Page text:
In another tragic accident, Jeterra Jones, 34, and her son, Jordan Millan, 2, were found deceased in a backyard swimming pool in the 6900 block of Farmall Way. According to a Press release from the Riverside Sheriff’s Department, Deputies arrived at the residence at 8:30 a.m. on Aug. 24 and immediately located the two individuals. At this time there are no signs of foul play and all evidence leads to this incident also being an accidental drowning.

The Riverside Sheriff’s Department reminds the public that pool submersions involving children happen very quickly and often there is no splashing to alert anyone that the child is in trouble. In order to prevent accidental drowning, parents and caregivers should constantly supervise children and install barriers such as doors, fences, gates with latches, audible alarms, or pool safety covers. During social gatherings at or near a swimming pool, a “designated watcher” should be appointed to protect young children from pool accidents. For more information regarding water and pool safety, please visit the Riverside County Injury Prevention Services online at http://www.rivcoips.org.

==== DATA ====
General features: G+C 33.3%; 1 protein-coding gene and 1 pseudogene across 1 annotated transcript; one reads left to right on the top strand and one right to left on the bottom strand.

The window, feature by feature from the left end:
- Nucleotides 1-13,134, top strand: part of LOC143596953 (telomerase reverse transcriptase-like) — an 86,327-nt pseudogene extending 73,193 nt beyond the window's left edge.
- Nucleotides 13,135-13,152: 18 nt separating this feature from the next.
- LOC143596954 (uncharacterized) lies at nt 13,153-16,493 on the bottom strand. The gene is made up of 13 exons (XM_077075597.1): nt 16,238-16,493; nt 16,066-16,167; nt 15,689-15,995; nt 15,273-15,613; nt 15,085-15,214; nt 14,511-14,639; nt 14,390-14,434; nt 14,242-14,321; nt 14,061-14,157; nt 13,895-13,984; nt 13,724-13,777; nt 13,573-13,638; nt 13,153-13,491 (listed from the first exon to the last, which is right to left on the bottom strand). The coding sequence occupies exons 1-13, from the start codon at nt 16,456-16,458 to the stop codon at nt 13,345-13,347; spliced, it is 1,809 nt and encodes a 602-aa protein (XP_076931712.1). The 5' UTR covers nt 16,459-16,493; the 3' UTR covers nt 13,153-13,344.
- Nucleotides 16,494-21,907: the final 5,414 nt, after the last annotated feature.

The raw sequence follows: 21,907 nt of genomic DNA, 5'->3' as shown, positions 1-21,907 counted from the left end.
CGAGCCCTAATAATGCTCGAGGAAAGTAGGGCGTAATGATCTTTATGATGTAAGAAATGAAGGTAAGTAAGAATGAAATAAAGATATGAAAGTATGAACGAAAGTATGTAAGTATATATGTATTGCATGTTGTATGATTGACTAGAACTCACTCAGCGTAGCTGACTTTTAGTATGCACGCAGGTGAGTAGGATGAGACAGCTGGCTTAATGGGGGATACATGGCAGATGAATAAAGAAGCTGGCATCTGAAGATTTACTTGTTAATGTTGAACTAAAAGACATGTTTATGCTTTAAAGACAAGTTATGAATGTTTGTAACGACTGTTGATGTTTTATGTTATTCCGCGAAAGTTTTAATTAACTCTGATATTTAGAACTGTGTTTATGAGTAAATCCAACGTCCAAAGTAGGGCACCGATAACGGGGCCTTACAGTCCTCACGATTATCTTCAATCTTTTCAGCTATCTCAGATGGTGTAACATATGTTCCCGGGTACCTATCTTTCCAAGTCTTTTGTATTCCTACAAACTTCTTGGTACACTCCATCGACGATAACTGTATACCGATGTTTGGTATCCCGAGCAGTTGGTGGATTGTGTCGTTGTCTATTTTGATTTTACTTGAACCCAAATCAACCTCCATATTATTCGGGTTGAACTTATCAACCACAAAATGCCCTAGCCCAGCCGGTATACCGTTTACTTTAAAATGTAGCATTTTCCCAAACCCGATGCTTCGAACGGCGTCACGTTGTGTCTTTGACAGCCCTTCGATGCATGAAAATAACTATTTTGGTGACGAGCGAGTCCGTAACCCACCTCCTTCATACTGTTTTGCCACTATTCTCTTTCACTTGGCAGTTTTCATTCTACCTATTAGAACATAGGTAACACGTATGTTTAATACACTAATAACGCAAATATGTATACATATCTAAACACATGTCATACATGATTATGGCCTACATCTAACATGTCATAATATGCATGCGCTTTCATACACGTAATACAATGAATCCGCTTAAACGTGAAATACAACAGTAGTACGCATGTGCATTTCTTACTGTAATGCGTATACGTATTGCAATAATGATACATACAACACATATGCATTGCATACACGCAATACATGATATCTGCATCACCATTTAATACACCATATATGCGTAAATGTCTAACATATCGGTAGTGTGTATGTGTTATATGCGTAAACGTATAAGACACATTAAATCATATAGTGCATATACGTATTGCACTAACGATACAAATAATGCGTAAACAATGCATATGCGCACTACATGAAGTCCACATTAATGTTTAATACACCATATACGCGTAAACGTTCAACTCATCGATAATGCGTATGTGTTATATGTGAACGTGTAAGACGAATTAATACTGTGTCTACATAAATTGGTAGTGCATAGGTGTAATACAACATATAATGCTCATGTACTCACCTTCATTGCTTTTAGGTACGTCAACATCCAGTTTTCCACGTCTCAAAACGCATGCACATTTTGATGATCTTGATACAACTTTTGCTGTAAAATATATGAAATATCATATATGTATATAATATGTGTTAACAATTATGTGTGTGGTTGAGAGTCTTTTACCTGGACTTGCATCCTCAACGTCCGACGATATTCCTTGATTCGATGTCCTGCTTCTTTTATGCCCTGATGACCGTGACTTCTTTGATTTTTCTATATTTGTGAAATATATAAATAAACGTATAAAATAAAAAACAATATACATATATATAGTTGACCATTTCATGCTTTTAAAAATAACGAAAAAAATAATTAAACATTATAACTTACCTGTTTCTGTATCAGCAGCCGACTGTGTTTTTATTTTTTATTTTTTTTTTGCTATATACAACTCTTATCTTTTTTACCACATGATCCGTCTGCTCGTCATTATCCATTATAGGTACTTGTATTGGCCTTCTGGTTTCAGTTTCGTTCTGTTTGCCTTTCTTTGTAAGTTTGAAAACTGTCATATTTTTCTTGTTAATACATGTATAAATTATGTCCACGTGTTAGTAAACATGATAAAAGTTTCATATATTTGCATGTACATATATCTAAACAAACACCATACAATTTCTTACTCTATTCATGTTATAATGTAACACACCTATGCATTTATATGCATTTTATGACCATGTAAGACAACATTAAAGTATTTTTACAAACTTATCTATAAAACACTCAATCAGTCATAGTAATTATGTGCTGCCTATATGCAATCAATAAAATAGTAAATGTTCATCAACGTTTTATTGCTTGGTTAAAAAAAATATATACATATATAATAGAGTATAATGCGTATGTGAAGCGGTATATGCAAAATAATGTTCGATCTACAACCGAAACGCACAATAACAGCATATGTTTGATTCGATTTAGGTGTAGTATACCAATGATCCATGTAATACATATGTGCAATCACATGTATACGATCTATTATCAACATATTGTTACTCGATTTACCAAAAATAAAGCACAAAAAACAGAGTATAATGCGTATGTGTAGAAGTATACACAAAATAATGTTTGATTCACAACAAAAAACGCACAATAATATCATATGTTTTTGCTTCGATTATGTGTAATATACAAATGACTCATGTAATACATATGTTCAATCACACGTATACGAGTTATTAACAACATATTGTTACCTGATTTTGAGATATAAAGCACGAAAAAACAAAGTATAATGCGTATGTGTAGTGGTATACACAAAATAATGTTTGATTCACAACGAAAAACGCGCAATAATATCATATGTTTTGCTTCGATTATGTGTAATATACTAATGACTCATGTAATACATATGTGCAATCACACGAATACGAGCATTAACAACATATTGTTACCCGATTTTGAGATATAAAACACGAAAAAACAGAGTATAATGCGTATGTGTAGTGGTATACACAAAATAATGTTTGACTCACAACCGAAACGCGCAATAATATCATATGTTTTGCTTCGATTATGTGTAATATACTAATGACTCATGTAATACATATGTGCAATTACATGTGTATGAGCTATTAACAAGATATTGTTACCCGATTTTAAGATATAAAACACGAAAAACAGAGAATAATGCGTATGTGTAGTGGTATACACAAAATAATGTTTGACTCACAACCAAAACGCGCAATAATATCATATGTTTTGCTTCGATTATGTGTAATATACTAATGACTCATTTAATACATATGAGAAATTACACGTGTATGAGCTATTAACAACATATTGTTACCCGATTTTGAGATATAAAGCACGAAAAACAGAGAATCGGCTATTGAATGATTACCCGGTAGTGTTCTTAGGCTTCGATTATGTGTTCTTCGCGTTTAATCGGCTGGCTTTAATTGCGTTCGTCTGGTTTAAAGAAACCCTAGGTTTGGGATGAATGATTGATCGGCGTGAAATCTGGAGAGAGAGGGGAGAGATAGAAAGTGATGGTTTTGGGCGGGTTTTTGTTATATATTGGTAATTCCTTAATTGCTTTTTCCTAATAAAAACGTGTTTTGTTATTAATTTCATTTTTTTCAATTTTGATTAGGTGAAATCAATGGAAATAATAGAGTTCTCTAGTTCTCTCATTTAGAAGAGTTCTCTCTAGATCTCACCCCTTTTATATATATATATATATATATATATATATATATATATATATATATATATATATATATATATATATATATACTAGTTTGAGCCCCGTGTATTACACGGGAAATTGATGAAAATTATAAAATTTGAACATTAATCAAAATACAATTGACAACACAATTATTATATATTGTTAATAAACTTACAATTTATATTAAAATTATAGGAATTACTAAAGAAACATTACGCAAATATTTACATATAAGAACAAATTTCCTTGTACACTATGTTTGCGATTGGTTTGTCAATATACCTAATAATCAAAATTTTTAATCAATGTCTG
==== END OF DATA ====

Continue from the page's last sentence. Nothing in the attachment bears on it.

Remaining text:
It’s Been Five Years Without You



WARNING: Tissues are required.


A Letter To My Mom: It’s been five years since we lost you. Five long and sad years in which I haven’t heard your voice, felt your hug and smelled your scent. It’s been five years since you looked in my eyes; five years since I held your hand; five years since I brushed your hair; and five years since I felt your heart beat for the last time.